The city draws on its vast international pedigree to give it shape and definition: The polyglot Toronto is the Toronto story. And it’s changing at a rapid pace.
There’s a lot that’s new about this place, which has its pros and cons. Although bike lanes, roads, and transit system struggle to keep up, the signs of growth are all around. The skyline downtown is a forest of cranes, as condo towers stretch upwards to 85 stories. There are marvelous new parks, new museums, and property values rising to new heights (asking locals if the bubble’s soon to burst is an easy conversation starter in this town). Green initiatives include the Toronto Bike Share program and ever-improving waterfront playgrounds. An alternative foods movement is widespread.
The city is taking strides to reclaim its final frontier along the lakefront. After years of political dithering, visible progress is being made to rehab the city’s derelict shipping and industrial past at the water’s edge.
New developments include a revamped Union Station, landscaped lakeside recreational trails, and the addition of multiple parks. The two crown jewels of the new waterfront are the whimsical, white-sand Sugar Beach opposite the Redpath Sugar refinery, and Trillium Park, an abandoned amusement park (Ontario Place) that has been transformed in a stunning ode to native flora.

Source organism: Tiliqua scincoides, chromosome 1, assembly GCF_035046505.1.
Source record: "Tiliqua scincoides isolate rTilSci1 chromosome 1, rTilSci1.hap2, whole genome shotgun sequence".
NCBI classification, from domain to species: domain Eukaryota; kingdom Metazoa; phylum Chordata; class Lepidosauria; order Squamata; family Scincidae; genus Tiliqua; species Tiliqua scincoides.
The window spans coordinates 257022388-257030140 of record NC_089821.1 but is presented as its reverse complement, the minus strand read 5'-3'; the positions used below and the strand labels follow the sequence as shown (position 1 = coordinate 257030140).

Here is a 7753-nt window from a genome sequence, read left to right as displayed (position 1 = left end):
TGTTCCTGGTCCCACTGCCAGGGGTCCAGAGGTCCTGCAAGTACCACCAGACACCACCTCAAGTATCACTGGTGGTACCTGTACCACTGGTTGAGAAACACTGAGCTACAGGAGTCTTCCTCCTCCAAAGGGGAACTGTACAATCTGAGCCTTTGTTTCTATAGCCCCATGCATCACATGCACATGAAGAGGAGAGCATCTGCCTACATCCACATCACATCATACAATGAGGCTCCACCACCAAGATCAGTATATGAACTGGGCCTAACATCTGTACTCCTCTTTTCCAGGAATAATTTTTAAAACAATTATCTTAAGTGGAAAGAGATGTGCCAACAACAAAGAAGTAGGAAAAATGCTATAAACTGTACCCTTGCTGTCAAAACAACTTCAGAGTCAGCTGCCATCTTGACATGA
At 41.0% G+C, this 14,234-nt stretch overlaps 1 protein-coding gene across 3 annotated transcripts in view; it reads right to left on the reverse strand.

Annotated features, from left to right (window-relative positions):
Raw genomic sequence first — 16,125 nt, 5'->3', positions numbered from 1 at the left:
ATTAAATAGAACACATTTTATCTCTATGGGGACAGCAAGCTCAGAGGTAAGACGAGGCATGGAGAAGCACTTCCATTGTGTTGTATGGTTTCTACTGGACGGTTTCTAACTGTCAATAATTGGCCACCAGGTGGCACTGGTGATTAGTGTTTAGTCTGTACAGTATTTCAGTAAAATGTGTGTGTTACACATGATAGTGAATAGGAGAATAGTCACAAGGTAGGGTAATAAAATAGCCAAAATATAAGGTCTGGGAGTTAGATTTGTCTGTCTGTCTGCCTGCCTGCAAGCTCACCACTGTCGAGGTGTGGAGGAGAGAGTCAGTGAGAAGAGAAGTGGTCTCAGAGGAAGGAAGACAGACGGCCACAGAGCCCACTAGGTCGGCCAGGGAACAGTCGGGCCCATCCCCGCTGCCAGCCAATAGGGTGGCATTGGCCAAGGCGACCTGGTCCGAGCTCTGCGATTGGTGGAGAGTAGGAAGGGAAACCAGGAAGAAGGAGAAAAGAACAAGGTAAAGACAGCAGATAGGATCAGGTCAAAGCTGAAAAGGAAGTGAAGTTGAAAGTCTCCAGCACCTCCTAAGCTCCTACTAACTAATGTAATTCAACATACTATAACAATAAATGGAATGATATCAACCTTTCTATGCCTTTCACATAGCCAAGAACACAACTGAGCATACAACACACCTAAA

North of the lake, traffic is congested at best—chaotic at worst—especially on weekdays. It’s particularly bad in the core, but the highways aren’t immune. As the suburbs continue to densify, developing their own personalities, the roads are only getting worse.
Gentrification has made an aggressive sweep over Toronto. As rents rise, colorful ethnic neighborhoods such as Parkdale (home to the city’s largest Tibetan population) are being transformed, pushing eclectic and mom-and-pop businesses, and the people who run them, farther from the city center. Although much of downtown has been gentrified, there are some parts of Toronto, including downtown, where gangs rule. But the city remains one of the safest in the world, according to The Economist.
For better or for worse, the city's classic nickname, "Toronto the Good," tells just one part of the story these days. A local reporter has compared Toronto to a teenager (it’s a young city, barely over 200 years). The comparison is apt: Toronto is exuberant, out for fun, a bit rambunctious, and sometimes a challenge to manage. The reward is that it’s more interesting than merely nice.
Hogtown Today, The 6ix Tomorrow
Every year, the city seems to add to its roster of nicknames. Once derisively referred to as “Toronto The Good,” thanks to the town’s prudish reputation (anti-vice, anti-liquor, anti-fun), Toronto has been the recipient of scads of new monikers: Hogtown, The 6ix, T.O., and YYZ are used interchangeably.
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